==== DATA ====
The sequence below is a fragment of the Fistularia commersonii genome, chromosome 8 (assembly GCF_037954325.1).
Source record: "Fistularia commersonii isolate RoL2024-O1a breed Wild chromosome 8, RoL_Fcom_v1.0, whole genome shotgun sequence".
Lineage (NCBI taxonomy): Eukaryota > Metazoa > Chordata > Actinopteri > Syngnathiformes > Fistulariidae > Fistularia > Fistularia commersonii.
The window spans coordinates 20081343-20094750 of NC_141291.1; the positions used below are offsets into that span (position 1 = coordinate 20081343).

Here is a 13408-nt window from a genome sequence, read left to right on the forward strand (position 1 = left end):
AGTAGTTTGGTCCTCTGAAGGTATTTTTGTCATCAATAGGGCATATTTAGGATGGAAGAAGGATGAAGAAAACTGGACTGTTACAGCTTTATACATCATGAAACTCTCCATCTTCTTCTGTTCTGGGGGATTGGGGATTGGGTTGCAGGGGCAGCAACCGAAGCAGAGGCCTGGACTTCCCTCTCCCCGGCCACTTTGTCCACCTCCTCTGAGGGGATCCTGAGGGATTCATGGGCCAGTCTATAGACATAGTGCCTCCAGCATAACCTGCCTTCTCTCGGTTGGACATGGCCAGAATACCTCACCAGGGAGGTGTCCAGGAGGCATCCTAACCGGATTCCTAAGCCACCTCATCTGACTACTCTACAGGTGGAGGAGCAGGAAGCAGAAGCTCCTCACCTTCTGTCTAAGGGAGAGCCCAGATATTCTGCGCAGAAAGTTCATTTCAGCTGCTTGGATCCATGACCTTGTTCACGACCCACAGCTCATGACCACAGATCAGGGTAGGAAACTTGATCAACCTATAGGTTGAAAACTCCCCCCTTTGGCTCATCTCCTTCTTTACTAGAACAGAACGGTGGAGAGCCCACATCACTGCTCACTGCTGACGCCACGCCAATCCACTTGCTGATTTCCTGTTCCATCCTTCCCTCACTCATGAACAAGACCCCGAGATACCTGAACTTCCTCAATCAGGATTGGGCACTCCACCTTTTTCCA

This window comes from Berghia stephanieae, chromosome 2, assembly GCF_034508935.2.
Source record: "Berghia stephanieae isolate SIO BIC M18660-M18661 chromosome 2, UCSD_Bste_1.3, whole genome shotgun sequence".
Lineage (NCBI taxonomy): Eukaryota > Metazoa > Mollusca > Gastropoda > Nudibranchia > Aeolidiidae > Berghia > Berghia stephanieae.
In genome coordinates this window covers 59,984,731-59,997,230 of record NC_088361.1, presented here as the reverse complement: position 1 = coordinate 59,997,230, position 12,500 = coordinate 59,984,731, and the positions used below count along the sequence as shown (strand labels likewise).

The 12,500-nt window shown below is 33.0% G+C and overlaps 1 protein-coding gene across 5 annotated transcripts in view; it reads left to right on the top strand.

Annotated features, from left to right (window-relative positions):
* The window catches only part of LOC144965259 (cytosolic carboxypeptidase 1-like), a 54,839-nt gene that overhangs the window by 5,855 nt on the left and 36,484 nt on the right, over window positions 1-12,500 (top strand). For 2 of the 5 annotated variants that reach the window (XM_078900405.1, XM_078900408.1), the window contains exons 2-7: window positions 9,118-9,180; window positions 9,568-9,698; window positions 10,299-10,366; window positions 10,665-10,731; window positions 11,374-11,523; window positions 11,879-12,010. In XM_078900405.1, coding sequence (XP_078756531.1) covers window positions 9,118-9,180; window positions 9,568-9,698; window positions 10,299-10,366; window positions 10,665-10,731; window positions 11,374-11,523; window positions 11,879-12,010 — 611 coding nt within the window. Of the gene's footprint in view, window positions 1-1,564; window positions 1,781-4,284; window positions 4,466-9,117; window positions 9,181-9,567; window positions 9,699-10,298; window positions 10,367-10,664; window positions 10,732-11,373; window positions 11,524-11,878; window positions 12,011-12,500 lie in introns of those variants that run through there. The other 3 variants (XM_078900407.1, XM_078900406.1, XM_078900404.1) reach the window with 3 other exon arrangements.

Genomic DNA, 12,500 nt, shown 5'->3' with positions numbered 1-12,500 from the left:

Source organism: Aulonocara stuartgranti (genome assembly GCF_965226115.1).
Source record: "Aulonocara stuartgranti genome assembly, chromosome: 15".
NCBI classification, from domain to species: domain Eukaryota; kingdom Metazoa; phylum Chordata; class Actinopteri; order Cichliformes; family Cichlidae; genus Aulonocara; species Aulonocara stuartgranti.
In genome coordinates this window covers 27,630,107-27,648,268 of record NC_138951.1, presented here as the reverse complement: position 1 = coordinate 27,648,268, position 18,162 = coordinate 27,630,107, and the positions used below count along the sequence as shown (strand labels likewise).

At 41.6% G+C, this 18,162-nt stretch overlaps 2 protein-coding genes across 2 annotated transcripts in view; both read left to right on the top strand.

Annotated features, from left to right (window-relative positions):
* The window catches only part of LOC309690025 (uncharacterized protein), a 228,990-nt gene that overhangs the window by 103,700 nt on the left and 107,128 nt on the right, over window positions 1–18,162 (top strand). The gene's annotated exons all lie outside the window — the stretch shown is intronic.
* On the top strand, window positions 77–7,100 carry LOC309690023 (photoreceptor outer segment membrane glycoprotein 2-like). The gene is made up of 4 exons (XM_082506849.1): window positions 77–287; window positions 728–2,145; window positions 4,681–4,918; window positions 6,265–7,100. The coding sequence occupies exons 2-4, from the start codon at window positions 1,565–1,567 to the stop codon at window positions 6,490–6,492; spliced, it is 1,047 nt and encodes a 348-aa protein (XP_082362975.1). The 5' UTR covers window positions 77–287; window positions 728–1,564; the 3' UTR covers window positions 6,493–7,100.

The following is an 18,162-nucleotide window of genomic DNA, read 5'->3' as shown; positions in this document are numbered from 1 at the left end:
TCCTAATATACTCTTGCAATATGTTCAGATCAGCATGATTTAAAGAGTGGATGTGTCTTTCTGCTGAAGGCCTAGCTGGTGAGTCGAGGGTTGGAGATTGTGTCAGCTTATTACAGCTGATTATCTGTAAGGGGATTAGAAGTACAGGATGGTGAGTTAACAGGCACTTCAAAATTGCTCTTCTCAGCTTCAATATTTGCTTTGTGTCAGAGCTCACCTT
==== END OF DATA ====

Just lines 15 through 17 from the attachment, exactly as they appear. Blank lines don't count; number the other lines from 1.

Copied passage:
Source organism: Aulonocara stuartgranti (genome assembly GCF_965226115.1).
Source record: "Aulonocara stuartgranti genome assembly, chromosome: 15".
NCBI classification, from domain to species: domain Eukaryota; kingdom Metazoa; phylum Chordata; class Actinopteri; order Cichliformes; family Cichlidae; genus Aulonocara; species Aulonocara stuartgranti.